Thinking dispassionately about passions
It is said that the best business leaders know EI is the killer app. Quentin Jones would not go quite that far. Jones is the managing director of Human Synergistics Australia, a leadership consultancy that has worked with a who’s who of corporate Australia, including BHP, Coles Myer, Goodman Fielder, IBM, Lion Nathan, Nestle, Procter & Gamble, Shell, Telstra and Woolworths.
Jones’ reluctance is not of EI’s message, but of its selling. He says the idea that EI is a management skill has caught people’s attention because it has been packaged in a compelling way. “Academically, EI is extremely contentious,” Jones says.
“The academics will always argue that EI is overstated. Is it an intelligence, along with IQ? At best it is probably a skill; part of a broader set of competencies. The danger is that it can be popularised too easily. But dig into the academic literature and it becomes difficult to defend.”
Jones suggests going back to the work of Daniel Goleman, the American psychologist who brought the concept of emotional intelligence to leadership theory.
“Nobody will contest the idea that self-awareness — being in touch with our feelings — is vital, especially for men,” says Jones. “We also need to be able to assess others. How am I coming across now? Is the person still engaged? Am I aware of how they feel? Finally, we have to manage our own emotions and support others to manage their emotions.
People trust a leader who is mindful of their wellbeing, understands their fears and needs, and who knows when to step in
Rob Livingstone was CIO of Ricoh Australia for 10 years. Now, as the principal of Rob Livingstone Advisory and a CIO Executive Council mentor, he mentors IT executives. Livingstone is wary about using the term emotional intelligence and overstating its role in what old school managers would simply call influence. For Livingstone, leadership has as much to do with capability, instinct and gut feel.
“What we are really talking about is transformational leadership,” Livingstone says. “This means different things to different people, but in essence, transformational leadership provides the ability to lead people within the cultural context of an organisation; and to deal with all the complexities that go with managing people.
Read Part 1 of The leadership formula.
“One of the main challenges in senior IT management is that you have to influence people outside your chain of command. IT is visible across all functions in the business, underpins everything across the business, and everybody has an opinion. IT leaders are not able to directly manage other parts of the organisation, so their ability to influence is critical.”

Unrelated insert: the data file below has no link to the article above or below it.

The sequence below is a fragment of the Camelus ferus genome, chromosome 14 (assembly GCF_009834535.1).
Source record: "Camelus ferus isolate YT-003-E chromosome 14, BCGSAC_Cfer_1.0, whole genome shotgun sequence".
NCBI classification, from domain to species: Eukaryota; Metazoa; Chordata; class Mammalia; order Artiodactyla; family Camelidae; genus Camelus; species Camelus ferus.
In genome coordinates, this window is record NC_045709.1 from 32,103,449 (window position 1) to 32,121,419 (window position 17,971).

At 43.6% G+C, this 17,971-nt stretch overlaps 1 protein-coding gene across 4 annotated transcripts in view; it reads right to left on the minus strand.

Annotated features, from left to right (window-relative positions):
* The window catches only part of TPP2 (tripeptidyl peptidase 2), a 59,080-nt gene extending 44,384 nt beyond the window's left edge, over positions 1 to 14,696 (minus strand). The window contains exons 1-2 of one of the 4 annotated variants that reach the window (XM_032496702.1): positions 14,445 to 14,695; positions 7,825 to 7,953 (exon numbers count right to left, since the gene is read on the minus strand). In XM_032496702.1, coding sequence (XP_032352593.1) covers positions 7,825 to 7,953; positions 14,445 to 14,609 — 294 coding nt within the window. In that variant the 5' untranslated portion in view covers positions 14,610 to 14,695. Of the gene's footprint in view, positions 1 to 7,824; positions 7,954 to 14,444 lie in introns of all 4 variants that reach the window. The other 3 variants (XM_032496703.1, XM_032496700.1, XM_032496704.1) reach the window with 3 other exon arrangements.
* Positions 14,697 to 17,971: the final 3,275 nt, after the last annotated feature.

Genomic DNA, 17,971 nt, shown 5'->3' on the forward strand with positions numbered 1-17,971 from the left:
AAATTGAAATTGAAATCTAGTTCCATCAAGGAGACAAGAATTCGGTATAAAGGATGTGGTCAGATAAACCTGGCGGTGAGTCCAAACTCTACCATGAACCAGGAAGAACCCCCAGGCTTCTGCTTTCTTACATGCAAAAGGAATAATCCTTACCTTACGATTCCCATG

Livingstone says effective, consistent and high-impact managers appreciate the context of what they are doing, conduct themselves effectively, understand their relationships with others, and leave their egos at the door. This, he says, is how they win respect and wield influence.
“The point is that if you give this collection of skills a title — and you call it something like EI — many CIOs will say yeah, yeah, but we’re pragmatists. We deal in real world decisions.
We don’t need that stuff. Break EI down to its components and it is essentially a by-product of effective management. It has been productised and given a badge.” Julian Tan, the former CIO of Dexus Property Group, agrees. Tan says the current business climate is generating many workplace conundrums for CIOs.
Read more about IT leaders in CIO Australia’s Management category..
Some are perennial; others are a feature of the times. But, he says, the successful CIOs are those who can manage their teams, their peers and themselves, whatever the circumstances.
“There has always been a need for EI to be part of a good leader’s make-up,” says Tan, now director of Encompass Consulting. “Leaders need emotional intelligence because the heart is a greater motivator of behaviour than the mind. When logic or someone’s physical state tells them to stop, loyalty, faith in leadership, and belief in what you have been asked to do will keep any team motivated.
“People trust a leader who is mindful of their wellbeing, understands their fears and needs, and who knows when to step in and simply ask how they are feeling. Leaders understand that our need to belong is a much greater motivating factor than a person who merely manages task execution without regard for people.”
Read Part 3 - From technical lead to leader of people
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